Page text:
The Defence Committee calculated that cost overruns in 2002/03 and 2003/04, totalled almost £5 billion.
 National Audit Office, Major Project Report 2004, (HC 1159-I, 2003/04), para 1.1.
 House of Commons Defence Committee, Defence Procurement, (HC 572-I, 2003/04), para. 19.
 The Sun, 16 November 2004
[i] [i] December 2003 NAO Report: Operation TELIC: United Kingdom Military Operations in Iraq, "entire stock of 4,000 Residual Vapour Detection kits was unserviceable…. While these shortfalls could be partially mitigated… it made detection and therefore response to an attack inefficient"
March 2004:Defence Select Committee: Lesson of Iraq,
"The issue of the availability of desert clothing and boots during Operation Telic has been both a confusing and worrying story…. We find it unacceptable that some two weeks after the start of the combat phase 60 per cent of the additional clothing requirement that had been ordered was not available in theatre."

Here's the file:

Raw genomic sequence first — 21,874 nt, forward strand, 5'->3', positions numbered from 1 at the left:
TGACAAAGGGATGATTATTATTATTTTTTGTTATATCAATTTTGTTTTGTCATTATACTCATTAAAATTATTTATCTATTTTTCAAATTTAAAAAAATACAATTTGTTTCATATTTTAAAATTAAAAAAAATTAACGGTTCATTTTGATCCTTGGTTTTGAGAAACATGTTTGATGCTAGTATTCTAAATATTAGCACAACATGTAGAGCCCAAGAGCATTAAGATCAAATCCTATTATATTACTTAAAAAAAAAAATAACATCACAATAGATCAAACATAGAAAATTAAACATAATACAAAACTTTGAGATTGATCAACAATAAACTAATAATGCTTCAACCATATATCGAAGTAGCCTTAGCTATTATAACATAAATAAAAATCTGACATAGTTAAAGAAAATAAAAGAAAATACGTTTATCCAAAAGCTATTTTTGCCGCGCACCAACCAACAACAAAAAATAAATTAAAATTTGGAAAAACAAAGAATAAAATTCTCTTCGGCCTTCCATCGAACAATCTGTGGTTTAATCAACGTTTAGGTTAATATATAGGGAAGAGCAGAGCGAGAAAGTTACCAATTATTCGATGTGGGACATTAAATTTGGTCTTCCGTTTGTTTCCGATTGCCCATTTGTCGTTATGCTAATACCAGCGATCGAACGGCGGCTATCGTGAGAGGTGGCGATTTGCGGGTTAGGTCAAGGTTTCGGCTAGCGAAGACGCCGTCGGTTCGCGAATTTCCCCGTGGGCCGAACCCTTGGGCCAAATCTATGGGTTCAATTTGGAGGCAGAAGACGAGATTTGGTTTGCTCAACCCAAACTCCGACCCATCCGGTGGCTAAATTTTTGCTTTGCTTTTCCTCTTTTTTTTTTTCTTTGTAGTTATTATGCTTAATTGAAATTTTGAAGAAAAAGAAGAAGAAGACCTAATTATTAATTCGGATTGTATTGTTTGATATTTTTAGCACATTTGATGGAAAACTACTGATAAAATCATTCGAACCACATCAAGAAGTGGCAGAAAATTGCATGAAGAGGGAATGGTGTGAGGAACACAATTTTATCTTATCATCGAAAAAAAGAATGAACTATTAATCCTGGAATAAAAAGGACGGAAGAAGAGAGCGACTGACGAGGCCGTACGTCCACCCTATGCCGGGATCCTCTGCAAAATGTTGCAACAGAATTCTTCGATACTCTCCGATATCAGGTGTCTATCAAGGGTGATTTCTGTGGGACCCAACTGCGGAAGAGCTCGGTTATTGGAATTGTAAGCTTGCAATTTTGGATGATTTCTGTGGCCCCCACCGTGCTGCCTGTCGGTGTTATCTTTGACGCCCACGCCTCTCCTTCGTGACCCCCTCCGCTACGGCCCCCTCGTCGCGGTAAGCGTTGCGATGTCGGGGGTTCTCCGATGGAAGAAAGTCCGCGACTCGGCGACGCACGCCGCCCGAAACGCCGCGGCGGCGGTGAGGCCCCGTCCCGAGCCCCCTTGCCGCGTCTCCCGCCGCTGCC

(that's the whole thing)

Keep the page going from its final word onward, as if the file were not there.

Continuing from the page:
March 2004: House of Commons Defence Committee Lessons of Iraq report. “We find it worrying that some five years after the Strategic Defence Review the problems in the Defence Medical Services, in particular the problem of undermanning, appear to be as bad as they have ever been.”
April 2004: the NAO report on Battlefield Helicopters. “There is currently a 38 per cent shortfall in overall battlefield support helicopter lift, which includes an 87 per cent shortfall in ship-optimised support helicopter lift”
July 2004: Defence Select Committee: The Defence White Paper 2003 “We believe that the security challenges faced by the UK require the retention of the existing scale of forces, enhanced by the benefits of network-enabled capability. A policy of reducing or restructuring existing forces in advance of acquiring new capabilities is potentially dangerous."
July 2004: Defence Select Committee: Defence Procurement, "Six years ago the Ministry of Defence (MoD) introduced Smart Acquisition. Its objectives were to procure equipment faster, cheaper, better. On almost all counts, it has failed to deliver…. This means that our Armed Forces are still not getting the equipment they need when they need it."
The views expressed above are the author's own, and do not necessarily reflect those of RUSI